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A Brief History
of U.S. Navy
Aircraft Carriers

Part I — The Early Years

Sources: United States Naval Aviation, 1910-1970 [NAVAIR 00-80P-1]
Dictionary of American Naval Fighting Ships

All images below are hyperlinked to larger images for better viewing. All images are official Navy photographs.

Nov. 3, 1909 - Lieut. George Sweet was taken up as a passenger in the first Army Wright aircraft by Lieut. Frank P. Lahm, USA, at College Park, Md. Lieut. Sweet is credited with being the first Navy officer to have flown in an airplane.
Sept. 26, 1910 - The Secretary of the Navy, George von L. Meyer, designated Capt. Washington I. Chambers, Assistant to the Aid for Material, as the officer to whom all correspondence on aviation should be referred. This is the first recorded reference to a provision for aviation in the Navy Department.
Nov. 14, 1910 - Eugene Ely, 24, a civilian pilot, took off in a 50-hp. Curtiss plane from a wooden platform built over the bow of the light cruiser USS Birmingham (CL-2). The ship was at anchor in Hampton Roads, Va., and Ely landed moments later on Willoughby Spit.
Nov. 29, 1910 - Glenn H. Curtiss wrote to Secretary Meyer offering flight instruction without charge for one Navy officer as one means of assisting "in developing the adaptability of the aeroplane to military purposes." On Dec. 23, Lieut. T. Gordon "Spuds" Ellyson, left in picture, was ordered to report to the Glenn Curtiss Aviation Camp at North Island, San Diego, Calif. He completed his training Apr. 12, 1911, and became Naval Aviator No. 1.
Jan. 18, 1911 - At 11:01 a.m., Eugene Ely, flying a Curtiss pusher, landed on a specially built platform aboard the armored cruiser USS Pennsylvania (ACR 4) at anchor in San Francisco Bay. At 11:58 a.m., he took off and returned to Selfridge Field, San Francisco.
Nov. 5, 1915 - Lieut. Cmdr. Henry C. Mustin made the first catapault launching from a ship. He flew an AB-2 flying boat off the stern of USS North Carolina (ACR 12) in Pensacola Bay, Fla.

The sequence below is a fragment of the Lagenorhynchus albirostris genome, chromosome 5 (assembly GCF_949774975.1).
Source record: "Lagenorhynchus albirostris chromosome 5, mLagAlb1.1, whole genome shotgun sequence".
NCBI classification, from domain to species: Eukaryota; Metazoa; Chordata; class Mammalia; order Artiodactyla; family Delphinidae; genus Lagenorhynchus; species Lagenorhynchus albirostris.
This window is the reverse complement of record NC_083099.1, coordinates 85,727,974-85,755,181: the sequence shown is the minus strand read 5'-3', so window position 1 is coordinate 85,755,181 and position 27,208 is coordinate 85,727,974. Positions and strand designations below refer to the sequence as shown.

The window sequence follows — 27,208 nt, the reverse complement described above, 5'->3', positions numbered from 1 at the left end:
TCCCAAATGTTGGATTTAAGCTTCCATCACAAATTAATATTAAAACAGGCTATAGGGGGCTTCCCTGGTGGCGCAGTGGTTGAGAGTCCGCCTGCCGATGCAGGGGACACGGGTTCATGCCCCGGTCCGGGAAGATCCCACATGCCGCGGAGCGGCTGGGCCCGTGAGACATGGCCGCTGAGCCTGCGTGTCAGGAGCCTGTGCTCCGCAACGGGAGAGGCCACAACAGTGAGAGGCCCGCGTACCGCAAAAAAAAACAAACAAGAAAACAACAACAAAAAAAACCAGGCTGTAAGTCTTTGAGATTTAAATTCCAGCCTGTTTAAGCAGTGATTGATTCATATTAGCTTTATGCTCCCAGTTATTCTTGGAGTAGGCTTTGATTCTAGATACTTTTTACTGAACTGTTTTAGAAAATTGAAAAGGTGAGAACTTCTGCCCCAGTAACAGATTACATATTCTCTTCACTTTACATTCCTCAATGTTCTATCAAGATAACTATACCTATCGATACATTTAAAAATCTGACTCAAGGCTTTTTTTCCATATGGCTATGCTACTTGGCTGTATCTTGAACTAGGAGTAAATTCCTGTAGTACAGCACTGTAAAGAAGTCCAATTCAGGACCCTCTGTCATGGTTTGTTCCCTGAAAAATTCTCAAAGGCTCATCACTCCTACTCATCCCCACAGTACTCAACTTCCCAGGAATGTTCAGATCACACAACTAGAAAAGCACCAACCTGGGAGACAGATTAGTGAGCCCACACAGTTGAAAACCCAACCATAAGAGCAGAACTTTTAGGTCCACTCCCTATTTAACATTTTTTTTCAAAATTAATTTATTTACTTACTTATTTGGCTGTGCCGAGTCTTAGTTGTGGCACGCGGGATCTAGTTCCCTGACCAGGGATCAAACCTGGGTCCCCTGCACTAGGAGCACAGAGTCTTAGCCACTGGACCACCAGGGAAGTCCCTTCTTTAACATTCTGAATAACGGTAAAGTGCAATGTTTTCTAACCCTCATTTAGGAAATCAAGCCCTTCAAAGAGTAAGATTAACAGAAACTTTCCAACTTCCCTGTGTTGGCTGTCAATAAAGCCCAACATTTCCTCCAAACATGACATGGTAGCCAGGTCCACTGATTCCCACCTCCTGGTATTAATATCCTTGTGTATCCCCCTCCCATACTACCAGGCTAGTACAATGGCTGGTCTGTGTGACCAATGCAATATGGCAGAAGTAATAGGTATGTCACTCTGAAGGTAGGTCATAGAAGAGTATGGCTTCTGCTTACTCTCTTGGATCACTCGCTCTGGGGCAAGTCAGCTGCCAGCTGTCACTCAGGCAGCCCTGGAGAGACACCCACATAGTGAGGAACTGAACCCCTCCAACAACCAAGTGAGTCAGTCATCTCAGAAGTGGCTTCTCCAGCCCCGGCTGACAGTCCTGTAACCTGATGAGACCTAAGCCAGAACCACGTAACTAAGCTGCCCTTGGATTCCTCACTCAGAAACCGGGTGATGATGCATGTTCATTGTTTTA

Jul. 11, 1919 - The Naval Appropriations Act for Fiscal Year 1920 provided for the conversion of the collier Jupiter into a ship specifically designed to launch and recover airplanes at sea — an aircraft carrier — later to be named Langley. The engineering plans for this conversion were modified in November and included catapults to be fitted on both the forward and after ends of the "flying-off" deck.
Mar. 20, 1922 - USS Langley (CV 1), converted from the collier USS Jupiter (AC 3), was placed in commission at Norfolk, Va., as the Navy's first aircraft carrier. The ship's executive officer, Cmdr. Kenneth Whiting, was in command.
Apr. 1, 1922 - The specifications of arresting gear of the type later installed in early aircraft carriers were sent to various design engineers. "The arresting gear will consist of two or more transverse wires stretched across the fore and aft wires ... [and which] lead around sheaves placed outboard to hydraulic brakes. The plane, after engaging the transverse wire, is guided down the deck by the fore and aft wires and is brought to rest by the action of the transverse wire working with the hydraulic brake."
Jul. 1, 1922 - Congress authorized the conversion of the unfinished battle cruisers Lexington and Saratoga as aircraft carriers and as permitted under the terms of the Washington Treaty.
Oct. 17, 1922 - Lieut. V.C. Griffin, in a Vought VE-7SF, like the one to the left, took off from USS Langley at anchor in the York River, Virginia, making the first take-off from an aircraft carrier.
Oct. 26, 1922 - Lieut. Cmdr. Godfrey deC. Chevalier, flying an Aeromarine, made the first landing aboard USS Langley underway off Cape Henry, Virginia. Lieut. Cmdr. Chevalier, Naval Aviator #7, died Nov. 14 in the Naval Hospital, Portsmouth, Va., of injuries suffered in a plane crash two days earlier at Lochaven, near Norfolk.
Nov. 18, 1922 - Cmdr. Kenneth Whiting, piloting a PT seaplane, made the first catapult launching from USS Langley (CV 1) at anchor in the York River.
Nov. 17, 1924 - Langley reported for duty with the Battle Fleet, thereby ending two years in an experimental status and becoming the first operational aircraft carrier in the U.S. Navy. On 1 Dec., she also became the flagship for Aircraft Squadrons, Battle Fleet.
Nov. 16, 1927 - USS Saratoga (CV 3) commissioned at Camden, N.J., Capt. Harry E. Yarnell, commanding.